SGA creates Jonesville scholarship fund

Jamie Williams

A new scholarship was created during the Student Government Association meeting Tuesday to memorialize Jonesville, a historical African American community that was located on the area of WKU’s current campus until the 1960s.

“We as students should try to give back, and try to honor Jonesville in some way,” Senator Chase Coffey, one author of the scholarship bill, said. “Before diversity and inclusion was important to the administration here, before it was important to the university as a whole, Jonesville made it a priority to make sure that diversity and inclusion was part of Western’s history.”

When Jonesville was founded by a group of freed slaves in the 1870s, the community occupied land now used for several WKU structures including Smith Stadium, Nick Denes Field and Downing Student Union. Jonesville was one of two predominantly African American communities in Bowling Green until the late 1960’s.

During this time period, WKU did not provide housing for African American students, and many members of the surrounding community refused to rent property to those students. Jonesville was one of the only places that accepted African Americans, making it easier for them to attend WKU.

In the late 1960’s, WKU utilized the Urban Development Renewal Project to buy Jonesville’s land, which included 64 homes and businesses, for under $200,000. The residents of the community were displaced with little compensation to allow WKU’s expansion.

There was some debate in the SGA as to whether the scholarship should only be open to African American students as a repayment for Jonesville’s condemnation or if it should include all minority students to represent how Jonesville accepted African American students when no one else did. Chair of Public Relations Alex Sergent supported changing the bill to include applicants of all minority groups.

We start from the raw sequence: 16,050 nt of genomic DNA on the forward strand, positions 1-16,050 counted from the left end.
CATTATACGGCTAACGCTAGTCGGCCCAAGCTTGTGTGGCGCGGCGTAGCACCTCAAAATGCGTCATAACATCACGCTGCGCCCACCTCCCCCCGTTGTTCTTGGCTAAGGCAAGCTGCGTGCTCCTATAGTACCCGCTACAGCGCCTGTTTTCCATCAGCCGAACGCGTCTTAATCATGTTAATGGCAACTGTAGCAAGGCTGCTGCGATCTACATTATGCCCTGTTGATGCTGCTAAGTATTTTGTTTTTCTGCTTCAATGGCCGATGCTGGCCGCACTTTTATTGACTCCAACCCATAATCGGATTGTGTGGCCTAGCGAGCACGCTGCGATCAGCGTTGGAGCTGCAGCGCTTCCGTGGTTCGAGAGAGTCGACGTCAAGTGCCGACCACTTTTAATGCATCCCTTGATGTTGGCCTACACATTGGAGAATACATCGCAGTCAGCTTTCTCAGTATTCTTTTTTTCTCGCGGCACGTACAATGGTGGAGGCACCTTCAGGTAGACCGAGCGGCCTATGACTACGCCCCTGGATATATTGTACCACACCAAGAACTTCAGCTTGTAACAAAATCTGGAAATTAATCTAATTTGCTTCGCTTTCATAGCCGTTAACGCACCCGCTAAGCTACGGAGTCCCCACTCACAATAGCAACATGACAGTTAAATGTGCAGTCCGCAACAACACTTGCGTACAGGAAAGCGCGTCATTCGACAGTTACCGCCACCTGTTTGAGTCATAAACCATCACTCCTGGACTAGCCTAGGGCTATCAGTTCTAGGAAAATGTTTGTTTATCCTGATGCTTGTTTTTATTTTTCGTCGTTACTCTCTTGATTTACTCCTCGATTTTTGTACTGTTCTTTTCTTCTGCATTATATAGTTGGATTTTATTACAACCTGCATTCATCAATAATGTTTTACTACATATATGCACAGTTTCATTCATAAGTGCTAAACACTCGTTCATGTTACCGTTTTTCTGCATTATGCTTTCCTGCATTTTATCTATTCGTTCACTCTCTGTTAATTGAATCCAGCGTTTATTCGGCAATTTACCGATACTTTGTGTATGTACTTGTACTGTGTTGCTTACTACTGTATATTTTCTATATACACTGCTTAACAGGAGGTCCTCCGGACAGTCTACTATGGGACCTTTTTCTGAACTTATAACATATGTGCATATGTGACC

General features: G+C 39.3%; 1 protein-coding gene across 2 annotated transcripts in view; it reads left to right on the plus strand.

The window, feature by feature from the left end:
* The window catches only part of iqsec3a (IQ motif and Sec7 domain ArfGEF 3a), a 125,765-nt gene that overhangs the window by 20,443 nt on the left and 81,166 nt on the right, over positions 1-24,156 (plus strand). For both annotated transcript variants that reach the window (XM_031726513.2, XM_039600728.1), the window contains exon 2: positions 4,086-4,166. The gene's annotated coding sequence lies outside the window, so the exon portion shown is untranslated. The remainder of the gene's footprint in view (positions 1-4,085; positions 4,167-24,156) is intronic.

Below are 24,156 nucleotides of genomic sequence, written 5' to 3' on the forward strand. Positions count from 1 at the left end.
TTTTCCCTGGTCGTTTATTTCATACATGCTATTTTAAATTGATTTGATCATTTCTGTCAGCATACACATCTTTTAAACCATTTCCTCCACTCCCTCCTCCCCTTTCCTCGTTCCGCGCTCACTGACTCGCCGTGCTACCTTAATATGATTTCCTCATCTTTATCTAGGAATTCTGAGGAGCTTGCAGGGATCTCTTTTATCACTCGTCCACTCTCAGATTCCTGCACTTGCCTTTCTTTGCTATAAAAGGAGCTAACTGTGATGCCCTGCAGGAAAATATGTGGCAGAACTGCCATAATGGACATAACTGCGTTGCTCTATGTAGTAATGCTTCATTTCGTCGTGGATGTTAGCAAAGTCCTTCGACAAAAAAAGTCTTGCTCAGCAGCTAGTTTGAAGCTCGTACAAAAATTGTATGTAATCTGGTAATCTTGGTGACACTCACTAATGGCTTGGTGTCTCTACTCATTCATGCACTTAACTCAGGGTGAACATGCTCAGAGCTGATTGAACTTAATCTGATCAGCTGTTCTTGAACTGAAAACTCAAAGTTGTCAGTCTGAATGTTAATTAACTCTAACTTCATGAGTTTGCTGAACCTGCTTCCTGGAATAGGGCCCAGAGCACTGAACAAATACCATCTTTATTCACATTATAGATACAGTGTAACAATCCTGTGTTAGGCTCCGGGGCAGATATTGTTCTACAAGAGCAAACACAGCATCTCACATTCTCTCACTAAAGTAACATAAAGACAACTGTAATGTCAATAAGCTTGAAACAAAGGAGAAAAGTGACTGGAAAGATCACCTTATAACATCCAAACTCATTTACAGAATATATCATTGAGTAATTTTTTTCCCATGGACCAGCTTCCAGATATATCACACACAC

Sergent said, “Is this about repaying that community or is it about extending that same hand toward all minorities that are currently struggling on campus?”

Senator Luke Edmunds believed that the scholarship should be open to all students in order to inform everyone about what happened to Jonesville.

“Let students be aware that this is something that all students up until today have been affected by,” Edmunds said. “Whether you are an African American student or not, you’re using the land that Jonesville once was.”

Senator Jody Dahmer emphasized that some descendants of Jonesville residents are within the Warren County school system, and restricting the scholarship to only African American students would give them a better chance to attend college.

“It would be much more beneficial keeping it to African American students [whose] ancestors were displaced from a community that was demolished to build sports stadiums,” Dahmer said.

The bill was passed in its original form: the Jonesville Memorial Scholarship will be open to first-year African American WKU students from the Warren County Public School system or the Bowling Green School system. The SGA allocated $750 for the scholarship, to be distributed among all recipients. The Center for Citizenship and Social Justice also donated $100 to the scholarship fund, bringing it to $850 total.

“Obviously, no amount of money that we could throw at it will invent a time machine so we could go back and convince the administration to properly compensate these people,” Senator Dillon McCormick said. “But it is, in a way, a kind of symbolic gesture to atone for the wrong that we did.”

The senate also approved a resolution to support the elimination of printed paper on WKU’s campuses by the year 2030. This reduction of paper usage would save the university money while also cutting down on waste and environmental harm.

Associate Justice Jacob McAndrews was also appointed to the judicial council after Amarah Reed stepped down from her position on the council.

The senate voted to cancel its meeting scheduled for next week due to final exams; therefore, the SGA will reconvene at the beginning of next semester.

Reporter Jamie Williams can be reached at 270-745-6011 and [email protected].